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|#8 Transcript from hearing on May 28, 2004.
IN THE SUPERIOR COURT OF THE STATE OF CALIFORNIA
IN AND FOR THE COUNTY OF SIERRA
GALE FILTER, et. al.
MAY 28, 2004
Before Hon. RICHARD HAUGNER
For the Plaintiff: MICHAEL MILLER
In Propria Persona
For the Corporation: GEORGE R. GILMOUR,
Attorney at Law
Richmond, CA 94805
For the Defendant: THOMAS S. KNOX
Attorney at Law
KNOX, LEMMON & ANAPOLSKY, LLP
One Capitol Mall, Suite 700
Sacramento, CA 95814
Judy Bishop, CSR No. 2261
May 28, 2004
THE COURT: In the Miller versus Gale Filter et.al. Everyone ready?
MR. KNOX: Good afternoon, I'm Tom Knox for the defendants and moving party. I apologize to the Court on two fronts. We had this calendared at 2:30 and put it on our moving papers. Apparently the Court had this on a 1:30 calendar. We obviously messed up and I apologize for keeping the Court waiting.
THE COURT: I think it was set for 2:30. I wondered why it was set in the middle of all the child support matters.
MR. KNOX: Apparently --
THE COURT: Your office evidently goofed in not sending the copies to the pro per plaintiff.
MR. KNOX: I'll find out what happened. We may have -- well, I don't know what happened.
THE COURT: He did sign an opposition, which was filed by Mr. Gilmour.
MR. KNOX: I've taken a look at it.
THE COURT: All right. Now, Mr. Miller, do you have the response?
Mr. MILLER: Yes.
THE COURT: Okay. And do you, Mr. Knox, have what was filed today?
MR. KNOX: I have. Both parties gave me their papers when I came in.
THE COURT: The second memorandum of points and authorities. All right. And, Mr. Gilmour, you represent the corporation?
MR. GILMOUR: The corporation.
THE COURT: All right. Mr. Knox, you're the moving party, do you have -- let me say for the record I read the Complaint itself, the demurrer and notification of demurrer, the points and authorities, the opposition filed by George Gilmour. Mr. Gilmour and Mr. Miller. And the response filed by Mr. Knox's firm. And I've also read the two memorandums of points and authorities, which were filed today; one by Mr. Miller and the other by Mr. Gilmour. You have anything to add to what I've already read?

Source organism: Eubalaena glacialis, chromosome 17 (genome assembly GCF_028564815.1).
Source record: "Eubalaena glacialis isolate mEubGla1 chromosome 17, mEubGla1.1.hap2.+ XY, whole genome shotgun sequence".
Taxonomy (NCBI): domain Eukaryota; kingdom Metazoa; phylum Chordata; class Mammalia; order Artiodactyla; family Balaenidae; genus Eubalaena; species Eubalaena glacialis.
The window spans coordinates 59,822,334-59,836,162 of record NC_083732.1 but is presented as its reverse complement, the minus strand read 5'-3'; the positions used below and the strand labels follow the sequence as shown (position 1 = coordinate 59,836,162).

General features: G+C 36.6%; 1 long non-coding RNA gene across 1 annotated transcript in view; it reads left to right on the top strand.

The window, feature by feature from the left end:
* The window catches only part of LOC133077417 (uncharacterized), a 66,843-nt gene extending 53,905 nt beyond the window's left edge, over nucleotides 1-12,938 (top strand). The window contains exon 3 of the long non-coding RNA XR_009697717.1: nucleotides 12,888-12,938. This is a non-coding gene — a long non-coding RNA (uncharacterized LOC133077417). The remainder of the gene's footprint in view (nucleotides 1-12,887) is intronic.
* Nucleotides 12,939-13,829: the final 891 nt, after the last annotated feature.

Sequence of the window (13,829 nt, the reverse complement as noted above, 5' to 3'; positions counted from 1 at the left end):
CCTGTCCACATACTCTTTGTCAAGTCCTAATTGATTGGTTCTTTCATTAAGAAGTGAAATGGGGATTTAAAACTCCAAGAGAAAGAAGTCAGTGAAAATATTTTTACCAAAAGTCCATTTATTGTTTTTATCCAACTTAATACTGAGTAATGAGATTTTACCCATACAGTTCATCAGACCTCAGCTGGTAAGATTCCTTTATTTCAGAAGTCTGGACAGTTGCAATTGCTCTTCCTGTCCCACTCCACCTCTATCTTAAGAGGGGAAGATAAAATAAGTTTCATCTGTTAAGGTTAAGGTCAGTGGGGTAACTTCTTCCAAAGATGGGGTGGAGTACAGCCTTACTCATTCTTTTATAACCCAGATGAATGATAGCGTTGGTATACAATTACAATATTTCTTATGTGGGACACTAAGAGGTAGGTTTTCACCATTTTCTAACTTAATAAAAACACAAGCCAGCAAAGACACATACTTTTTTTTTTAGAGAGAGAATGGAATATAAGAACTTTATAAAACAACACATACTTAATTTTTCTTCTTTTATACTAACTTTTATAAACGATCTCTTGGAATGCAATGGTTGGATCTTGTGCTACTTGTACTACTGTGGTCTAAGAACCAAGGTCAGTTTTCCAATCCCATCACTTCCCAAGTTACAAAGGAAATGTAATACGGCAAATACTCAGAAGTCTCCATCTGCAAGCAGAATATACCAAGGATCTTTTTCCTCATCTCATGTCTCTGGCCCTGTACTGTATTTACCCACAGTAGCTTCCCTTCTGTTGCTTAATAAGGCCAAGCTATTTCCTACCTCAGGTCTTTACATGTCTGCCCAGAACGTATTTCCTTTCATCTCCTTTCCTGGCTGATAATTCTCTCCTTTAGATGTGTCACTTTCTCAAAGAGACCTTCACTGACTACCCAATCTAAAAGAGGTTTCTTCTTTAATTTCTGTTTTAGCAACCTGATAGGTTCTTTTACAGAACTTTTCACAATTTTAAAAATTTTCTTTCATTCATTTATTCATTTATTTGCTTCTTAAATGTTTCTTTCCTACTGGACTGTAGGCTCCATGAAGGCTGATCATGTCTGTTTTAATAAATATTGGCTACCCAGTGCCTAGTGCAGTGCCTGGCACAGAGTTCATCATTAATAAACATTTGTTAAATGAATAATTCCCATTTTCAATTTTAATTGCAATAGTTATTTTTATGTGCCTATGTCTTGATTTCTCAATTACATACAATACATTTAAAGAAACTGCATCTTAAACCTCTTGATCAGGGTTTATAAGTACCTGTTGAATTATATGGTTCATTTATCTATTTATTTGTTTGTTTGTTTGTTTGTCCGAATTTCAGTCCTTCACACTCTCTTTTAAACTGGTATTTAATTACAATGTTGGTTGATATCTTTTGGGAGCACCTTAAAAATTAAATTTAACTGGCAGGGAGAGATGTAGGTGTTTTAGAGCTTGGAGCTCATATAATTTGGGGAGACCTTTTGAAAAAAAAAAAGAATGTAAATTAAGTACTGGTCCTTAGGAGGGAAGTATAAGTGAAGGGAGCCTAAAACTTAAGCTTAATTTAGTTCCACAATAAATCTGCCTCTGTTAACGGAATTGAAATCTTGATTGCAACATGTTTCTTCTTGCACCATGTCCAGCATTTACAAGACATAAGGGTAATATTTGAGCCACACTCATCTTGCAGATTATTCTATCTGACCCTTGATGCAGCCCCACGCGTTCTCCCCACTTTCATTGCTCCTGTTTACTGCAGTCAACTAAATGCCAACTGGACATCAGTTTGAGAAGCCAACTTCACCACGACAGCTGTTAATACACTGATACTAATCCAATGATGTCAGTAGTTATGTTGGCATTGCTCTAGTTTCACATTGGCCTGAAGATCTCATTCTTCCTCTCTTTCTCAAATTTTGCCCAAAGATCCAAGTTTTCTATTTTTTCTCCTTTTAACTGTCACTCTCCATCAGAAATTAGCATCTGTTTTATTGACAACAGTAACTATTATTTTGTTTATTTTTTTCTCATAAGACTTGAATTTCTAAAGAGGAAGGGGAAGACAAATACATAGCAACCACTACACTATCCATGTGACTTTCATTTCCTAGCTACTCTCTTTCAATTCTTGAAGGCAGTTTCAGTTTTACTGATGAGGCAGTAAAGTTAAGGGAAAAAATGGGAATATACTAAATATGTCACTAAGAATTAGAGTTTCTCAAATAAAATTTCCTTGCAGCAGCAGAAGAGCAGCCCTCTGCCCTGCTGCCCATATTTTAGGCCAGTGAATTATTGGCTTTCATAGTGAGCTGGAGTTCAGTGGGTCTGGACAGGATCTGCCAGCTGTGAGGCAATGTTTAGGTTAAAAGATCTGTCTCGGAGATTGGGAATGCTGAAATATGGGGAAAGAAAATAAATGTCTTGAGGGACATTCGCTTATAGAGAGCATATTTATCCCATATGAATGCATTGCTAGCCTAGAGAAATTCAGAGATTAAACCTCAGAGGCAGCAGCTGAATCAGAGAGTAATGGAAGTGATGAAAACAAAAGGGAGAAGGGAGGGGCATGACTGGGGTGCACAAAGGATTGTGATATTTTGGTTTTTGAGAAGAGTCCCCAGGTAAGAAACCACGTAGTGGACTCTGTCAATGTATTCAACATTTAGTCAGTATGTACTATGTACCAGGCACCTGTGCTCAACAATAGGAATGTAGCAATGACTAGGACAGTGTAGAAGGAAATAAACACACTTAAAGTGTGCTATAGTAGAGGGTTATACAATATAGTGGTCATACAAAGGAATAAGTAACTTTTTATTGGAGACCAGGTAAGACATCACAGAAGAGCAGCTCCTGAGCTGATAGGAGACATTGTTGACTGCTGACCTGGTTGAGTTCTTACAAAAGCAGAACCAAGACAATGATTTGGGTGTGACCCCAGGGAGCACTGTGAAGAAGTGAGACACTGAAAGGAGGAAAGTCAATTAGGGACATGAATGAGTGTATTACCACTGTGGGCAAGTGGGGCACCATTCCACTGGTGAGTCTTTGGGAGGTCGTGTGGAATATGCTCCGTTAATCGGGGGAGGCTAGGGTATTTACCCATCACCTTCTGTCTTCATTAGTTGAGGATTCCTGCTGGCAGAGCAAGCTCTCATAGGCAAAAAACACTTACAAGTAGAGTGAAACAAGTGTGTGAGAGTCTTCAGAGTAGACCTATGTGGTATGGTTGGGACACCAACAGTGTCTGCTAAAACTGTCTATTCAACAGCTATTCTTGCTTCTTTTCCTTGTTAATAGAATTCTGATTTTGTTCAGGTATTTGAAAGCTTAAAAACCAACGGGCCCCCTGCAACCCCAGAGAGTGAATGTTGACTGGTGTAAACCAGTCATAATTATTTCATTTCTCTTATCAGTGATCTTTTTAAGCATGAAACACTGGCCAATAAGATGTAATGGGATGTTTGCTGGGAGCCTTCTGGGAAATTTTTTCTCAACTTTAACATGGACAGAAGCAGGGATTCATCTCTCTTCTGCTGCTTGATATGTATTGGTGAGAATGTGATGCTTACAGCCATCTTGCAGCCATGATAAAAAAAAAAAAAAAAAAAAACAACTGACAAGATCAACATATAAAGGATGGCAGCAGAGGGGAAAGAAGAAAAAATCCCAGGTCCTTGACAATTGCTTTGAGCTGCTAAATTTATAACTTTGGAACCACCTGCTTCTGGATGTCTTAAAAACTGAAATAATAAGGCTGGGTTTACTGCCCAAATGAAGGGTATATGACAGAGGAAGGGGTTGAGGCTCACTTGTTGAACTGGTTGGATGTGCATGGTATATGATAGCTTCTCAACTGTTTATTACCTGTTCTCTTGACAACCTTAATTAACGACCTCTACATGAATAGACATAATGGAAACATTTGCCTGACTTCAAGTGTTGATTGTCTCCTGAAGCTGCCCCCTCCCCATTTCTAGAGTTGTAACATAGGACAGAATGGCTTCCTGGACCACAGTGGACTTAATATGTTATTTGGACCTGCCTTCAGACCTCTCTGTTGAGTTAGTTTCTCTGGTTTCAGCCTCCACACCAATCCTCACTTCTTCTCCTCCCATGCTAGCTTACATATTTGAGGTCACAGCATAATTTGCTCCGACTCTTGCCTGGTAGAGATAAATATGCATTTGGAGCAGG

MR. KNOX: You've had a lot of paper on this, Judge. Just to boil it down, my clients were -- it's indisputable I think my client's were advised they were deputy district attorneys. They took the oath. There apparently is some irregularity about whether an appointment got filed, but it's very clear they took an oath. They performed acts that according to the face of the Complaint itself could only have been performed by deputy district attorneys. Seems to me they are probably de jure deputy district attorneys, but they're certainly de facto district attorneys. They performed acts presenting evidence to the grand jury, filing criminal complaints openly in a way that cannot be done unless everyone believes, and you honestly believe, you're a deputy district attorney. It seems to me the immunity has to extend that far. The law just wouldn't put deputies at risk because there was a failure at some other level to file this appointment. So for all those reasons we think immunity applies and the Court can make that determination from the face of the Complaint.
THE COURT: Okay. Mr. Gilmour on behalf of the corporation.
MR. MILLER: I'll go first.
THE COURT: Mr. Miller on behalf of himself.
MR. MILLER: Yes, sir. Thank you very much. First of all on the question of whether -- on the surface my service papers to the defendants clearly states that it was in pro per. The actual language is right in big
print, in pro persona.
THE COURT: That's not really relevant to the issue before us today.
MR. MILLER: I really --
THE COURT: You have all the papers and Mr. Knox now has papers he never had before.
MR. MILLER: No, sir, I don't have all the papers.
THE COURT: Then you get copies from Mr. Knox and Mr. Gilmour.